With time on his side entering the final segment of the 2014 Tour de France, Italy's Vincenzo Nibali earned the overall victory in the prestigious race Sunday. Nibali was never in any danger, as he kept up enough pace over the final mass sprint to secure his first Tour de France title with an overall time of 89:59:06.
Marcel Kittel of Germany won Stage 21 with a time of three hours, 20 minutes and 50 seconds for his fourth stage win.
Here's a look at the race's final standings:
|2014 Tour de France General Classification|
|5||Tejay Van Garderen||United States||+11:24|
|7||Leopold Konig||Czech Republic||+14:32|
|9||Laurens Ten Dam||Netherlands||+18:11|
Nibali's chances of winning this year's race were elevated due to some early treacherous weather conditions—notably cold weather and heavy rain.
Perhaps a bit frustrated from being unable to complete the race, Froome commented on the lack of challenge from Nibali's remaining competition during an interview on NBC Sports (via ESPN.co.uk):
I think Nibali definitely does deserve the win this year, he did make it through all those stages that had all the crashes and all those difficult parts. But I do believe it would have been a different race if Alberto and I had been competing in the mountains.
It's been difficult for me watching the race—Nibali in the mountains has been relatively unchallenged, he hasn't had people attacking him and it hasn't been a mano-a-mano fight for the yellow jersey.
That's sad for a race like the Tour de France. I would have loved to have been there up in the mountains with him. But he survived, he stayed upright, and he deserves to win.
Nibali certainly owned the mountain stages of the race, as he came away with 168 points, which were good enough for second behind the 181 points of Poland's Rafal Majka. Here's a look at the final mountain standings:
|2014 Tour de France Mountain Classification|
|6||Alessandro De Marchi||Italy||78|
|10||Tejay Van Garderen||United States||48|
However, the mountain stages weren't the only area where the champion flourished. He held his own throughout the sprint segments as well, finishing sixth with 182 points. Take a glance at the final sprint standings, which Slovakia's Peter Sagan dominated with 431 points:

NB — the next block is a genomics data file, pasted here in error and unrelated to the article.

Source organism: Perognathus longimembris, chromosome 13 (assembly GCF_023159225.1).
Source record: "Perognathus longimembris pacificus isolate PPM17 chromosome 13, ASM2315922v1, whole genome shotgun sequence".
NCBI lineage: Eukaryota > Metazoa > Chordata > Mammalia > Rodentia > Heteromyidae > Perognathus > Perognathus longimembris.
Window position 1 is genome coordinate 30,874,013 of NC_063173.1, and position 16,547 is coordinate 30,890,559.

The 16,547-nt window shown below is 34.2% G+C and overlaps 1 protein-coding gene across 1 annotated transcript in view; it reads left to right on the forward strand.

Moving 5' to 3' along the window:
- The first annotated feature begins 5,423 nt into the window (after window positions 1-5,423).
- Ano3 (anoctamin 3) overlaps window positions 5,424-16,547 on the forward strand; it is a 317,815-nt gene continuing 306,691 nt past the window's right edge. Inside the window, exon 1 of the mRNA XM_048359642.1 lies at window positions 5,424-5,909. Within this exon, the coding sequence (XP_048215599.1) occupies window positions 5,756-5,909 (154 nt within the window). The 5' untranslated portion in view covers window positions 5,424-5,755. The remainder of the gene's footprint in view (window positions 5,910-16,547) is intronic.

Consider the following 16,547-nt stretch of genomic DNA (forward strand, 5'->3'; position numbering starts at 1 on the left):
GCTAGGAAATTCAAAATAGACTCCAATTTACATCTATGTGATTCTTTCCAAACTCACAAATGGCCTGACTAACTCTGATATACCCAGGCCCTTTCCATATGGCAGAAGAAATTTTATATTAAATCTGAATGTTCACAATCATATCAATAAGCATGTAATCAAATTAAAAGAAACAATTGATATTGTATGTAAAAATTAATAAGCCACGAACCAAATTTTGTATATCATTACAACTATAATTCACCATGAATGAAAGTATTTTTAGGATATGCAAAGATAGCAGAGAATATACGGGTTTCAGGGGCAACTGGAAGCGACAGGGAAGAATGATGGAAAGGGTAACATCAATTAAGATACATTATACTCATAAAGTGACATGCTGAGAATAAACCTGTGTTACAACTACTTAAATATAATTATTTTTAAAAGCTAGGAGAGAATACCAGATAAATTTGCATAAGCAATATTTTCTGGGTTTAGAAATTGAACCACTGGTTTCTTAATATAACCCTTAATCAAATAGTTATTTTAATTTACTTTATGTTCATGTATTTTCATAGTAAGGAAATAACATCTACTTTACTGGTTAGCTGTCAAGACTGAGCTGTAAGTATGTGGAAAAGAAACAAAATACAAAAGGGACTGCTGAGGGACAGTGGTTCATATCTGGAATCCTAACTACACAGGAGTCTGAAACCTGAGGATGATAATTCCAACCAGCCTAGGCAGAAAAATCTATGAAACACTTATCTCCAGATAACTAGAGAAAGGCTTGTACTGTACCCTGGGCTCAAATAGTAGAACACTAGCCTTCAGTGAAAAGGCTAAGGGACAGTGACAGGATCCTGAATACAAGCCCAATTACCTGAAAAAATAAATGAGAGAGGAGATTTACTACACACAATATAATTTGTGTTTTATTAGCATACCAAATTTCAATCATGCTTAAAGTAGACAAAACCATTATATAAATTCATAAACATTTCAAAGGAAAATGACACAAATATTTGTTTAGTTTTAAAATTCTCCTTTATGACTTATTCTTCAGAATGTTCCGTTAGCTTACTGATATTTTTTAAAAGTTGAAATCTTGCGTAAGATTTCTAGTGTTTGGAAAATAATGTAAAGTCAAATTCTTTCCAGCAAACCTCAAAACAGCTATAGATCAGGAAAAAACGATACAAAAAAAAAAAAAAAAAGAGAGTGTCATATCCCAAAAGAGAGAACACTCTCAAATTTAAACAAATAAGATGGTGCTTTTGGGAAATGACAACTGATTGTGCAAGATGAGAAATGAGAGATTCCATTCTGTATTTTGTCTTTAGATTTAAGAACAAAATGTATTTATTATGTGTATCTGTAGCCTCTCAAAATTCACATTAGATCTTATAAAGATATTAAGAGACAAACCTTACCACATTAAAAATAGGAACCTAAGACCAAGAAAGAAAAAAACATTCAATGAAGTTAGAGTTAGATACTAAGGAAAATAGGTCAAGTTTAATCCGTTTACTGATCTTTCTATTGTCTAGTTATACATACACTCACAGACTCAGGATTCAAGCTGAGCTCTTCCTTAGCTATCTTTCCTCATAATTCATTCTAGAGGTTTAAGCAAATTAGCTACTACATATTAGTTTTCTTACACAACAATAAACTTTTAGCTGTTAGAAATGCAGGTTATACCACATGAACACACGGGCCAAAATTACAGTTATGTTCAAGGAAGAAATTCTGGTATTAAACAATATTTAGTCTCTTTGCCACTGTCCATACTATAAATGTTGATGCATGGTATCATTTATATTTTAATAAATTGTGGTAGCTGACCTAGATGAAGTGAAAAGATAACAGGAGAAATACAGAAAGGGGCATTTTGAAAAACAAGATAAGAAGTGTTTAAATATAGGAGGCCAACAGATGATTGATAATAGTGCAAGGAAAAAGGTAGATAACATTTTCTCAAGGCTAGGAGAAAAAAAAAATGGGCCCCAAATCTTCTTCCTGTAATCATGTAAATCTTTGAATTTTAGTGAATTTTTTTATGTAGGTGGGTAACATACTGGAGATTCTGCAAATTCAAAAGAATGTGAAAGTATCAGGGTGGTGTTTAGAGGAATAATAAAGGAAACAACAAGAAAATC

|2014 Tour de France Sprint Points Classification|
|9||Greg Van Avermaet||Belgium||153|
Cycling legend Greg LeMond saw something in Nibali's performance that made him think quite differently than Froome, per Peloton magazine:
With France's Thibaut Pinot earning the title of Best Young Rider, the four category winners posed for a photo upon the race's conclusion, via Le Tour de France:
After the race, Nibali spoke of his accomplishment during a press conference, as relayed by VeloNews.com:
For me the Vuelta was the most important because it showed me that I could aim to win big tours like the Giro and the Tour in the following years.
As an Italian it's obvious that for me the Giro is very important but it's also special for the Italian fans. But what makes the Tour so much bigger is the international attention it demands. It's different, it's bigger, it's more beautiful.
The level of competition is also higher than the others, although I had great rivals in both the Giro and the Vuelta.
Nibali has earned a spot in the history of the Tour de France, and he marks the 10th Italian to win the race. At 29 years of age, he has plenty of time remaining to accumulate a bevy of accolades in the cycling world.
We'll see if he can take another significant step further at the Vuelta a Espana. It should be conceived Froome will be fully recovered by the start of the race, which could lead to a tremendous battle between the two riders.
All standings and results courtesy of NBCSports.com unless otherwise notated.
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